14. Gelenberg AJ, Doller JC (1979) Clozapine versus chlorpromazine for the treatment of schizophrenia: preliminary results from a double-blind study. J Clin Psychiatry 40:238–240Google Scholar
  15. Gerlach J, Simmelsgaard H (1978) Tardive dyskinesia during and following treatment with haloperidol+biperiden, thioridazine, and clozapine. Psychopharmacology 59:105–112Google Scholar
  16. Gerlach J, Koppelhus E, Helweg E, Monrad A (1974) Clozapine and haloperidol in a single-blind cross-over trial: therapeutic and biochemical aspects in the treatment of schizophrenia. Acta Psychiatr Scand 50:410–424Google Scholar
  17. Gerlach J, Thorsen K, Fog R (1975) Extrapyramidal reactions and amine metabolites in cerebrospinal fluid during haloperidol and clozapine treatment of schizophrenic patients. Psychopharmacologia 40:341–350Google Scholar
  18. Grohmann R, Schmidt LG, Spieß-Kiefer C, Ruether R (1989) Agranulocytosis and significant leucopenia with neuroleptic drugs: results from the AMÜP program. Psychopharmacology [Suppl] 99:S109-S112Google Scholar
  19. Gross H, Langner E, Pfolz H (1974) Clozapin in der Langzeittherapie der chronischen Schizophrenie. Arzneimittelforschung/Drug Res 24:987–989Google Scholar
  20. Guirguis E, Voineskos G, Gray J, Schlieman E (1977) Clozapine (Leponex) versus chlorpromazin (Largactil) in acute schizophrenia (a double-blind controlled study). Curr Ther Res 21:707–719Google Scholar
  21. Hippius H (1989) History of clozapine. Psychopharmacology (in press)Google Scholar
  22. Idäänpään-Heikkilä J, Alhava E, Olkinvora M, Palva I (1977) Agranulocytosis during treatment with clozapine. Eur J Clin Pharmacol 11:193–198Google Scholar
  23. Iseman H, Haupt R (1976) Auffällige EEG-Veränderungen unter Clozapin-Behandlung bei paranoid-hallozinatorischen Psychosen. Nervenarzt 47:268Google Scholar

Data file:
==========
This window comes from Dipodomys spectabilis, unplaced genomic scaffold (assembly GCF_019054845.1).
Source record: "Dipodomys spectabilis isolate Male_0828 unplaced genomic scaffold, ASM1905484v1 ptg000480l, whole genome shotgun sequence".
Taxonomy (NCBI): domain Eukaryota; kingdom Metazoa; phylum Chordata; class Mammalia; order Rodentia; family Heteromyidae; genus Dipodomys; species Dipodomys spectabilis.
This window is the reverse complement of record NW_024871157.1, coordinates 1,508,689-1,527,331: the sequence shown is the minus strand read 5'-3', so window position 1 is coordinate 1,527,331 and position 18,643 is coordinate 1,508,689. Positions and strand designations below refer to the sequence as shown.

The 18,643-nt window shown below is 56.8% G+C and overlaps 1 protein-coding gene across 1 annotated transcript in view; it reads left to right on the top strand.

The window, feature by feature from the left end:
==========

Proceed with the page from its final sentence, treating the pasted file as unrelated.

24. Kane J, Honigfeld G, Singer J, Meltzer H (1988) Clzapine for the treatment-resistant schizophrenic. A double-blind comparison with chlorpromazine. Arch Gen Psychiatry 45:789–796Google Scholar
  25. Kirkegaard A, Hammershoj E, Ostergard P (1982) Evaluation of side effects due to clozapine in long-term tratment of psychosis. Arzneimittelforschung/Drug Res 32:465–468Google Scholar
  26. Koukkou M, Angst J, Zimmer D (1979) Paroxysmal EEG activity and psychopathology during the treatment with clozapine. Pharmakopsychiatrie 12:173–183Google Scholar
  27. Kuha S, Miettinen E (1986) Long-term effect of clozapine in schizophrenia. A retrospective study of 108 chronic schizophrenics treated with clozapine for up to 7 years. Nord Psykiatr Tidsskr 40:225–230Google Scholar
  28. Lapierre YD, Ghadirian A, St-Laurent J, Chaudhry RP (1980) Clozapine in acute schizophrenia-efficacy and toxicity. Curr Ther Res 27:391–400Google Scholar
  29. Leppig M, Bosch B, Naber D, Hippius H (1989) Clozapine in the treatment of 121 out-patients. Psychopharmacology [Suppl] 99:S77-S79Google Scholar
  30. Lindström LH (1988) The effect of long-therm treatment with clozapine in schizophrenia: a retrospective study in 96 patients treated with clozapine for up to 13 years. Acta Psychiatr Scand 77:524–529Google Scholar
  31. Meltzer HY, Luchins DJ (1984) Effect of clozapine in severe tardive dyskinesia: a case report. J Clin Psychopharmacol 4:286–287Google Scholar
  32. Povisen UJ, Noring U, Fog R, Gerlach J (1985) Tolerability and therapeutic effect of clozapine for up to 12 years. Acta Psychiatr Scand 71:176–185Google Scholar
  33. Shopsin B, Klein H, Aaronsom M, Collora M (1979) Clozapine, chlorpromazine, and placebo in newly hospitalized, acutely schizophrenic patients. Arch Gen Psychiatry 36:657–664Google Scholar
  34. Simpson GM, Varga E (1978) Clozapine in tardive dyskinesia. Psychopharmacology 56:75–80Google Scholar
  35. Small JG, Milstein V, Marhenke JD, Hall DD, Kellams JJ (1987) Treatment outcome with clozapine in tardive dyskinesia, neuroleptic sensitivity, and treatment-resistant psychosis. J Clin Psychiatry 48:263–267Google Scholar
  36. Spatz R, Lorenzi E, Kugler J, Rüther E (1978) Häufigkeit und Form von EEG-Anomalien bei Clozapintherapie. Arzneimittelforschung 28:1499–1500Google Scholar
  37. Stille G, Hippius H (1971) Kritische Stellungnahme zum Begriff der Neuroleptika. Pharmacopsychiatry 4:182–191Google Scholar

Copyright information

© Springer-Verlag 1989

Authors and Affiliations

  • D. Naber
    • 1
  • M. Leppig
    • 1
  • R. Grohmann
    • 1
  • H. Hippius
    • 1
  1. 1.Psychiatric Hospital of the University of MunichMunich 2Federal Republic of Germany

Personalised recommendations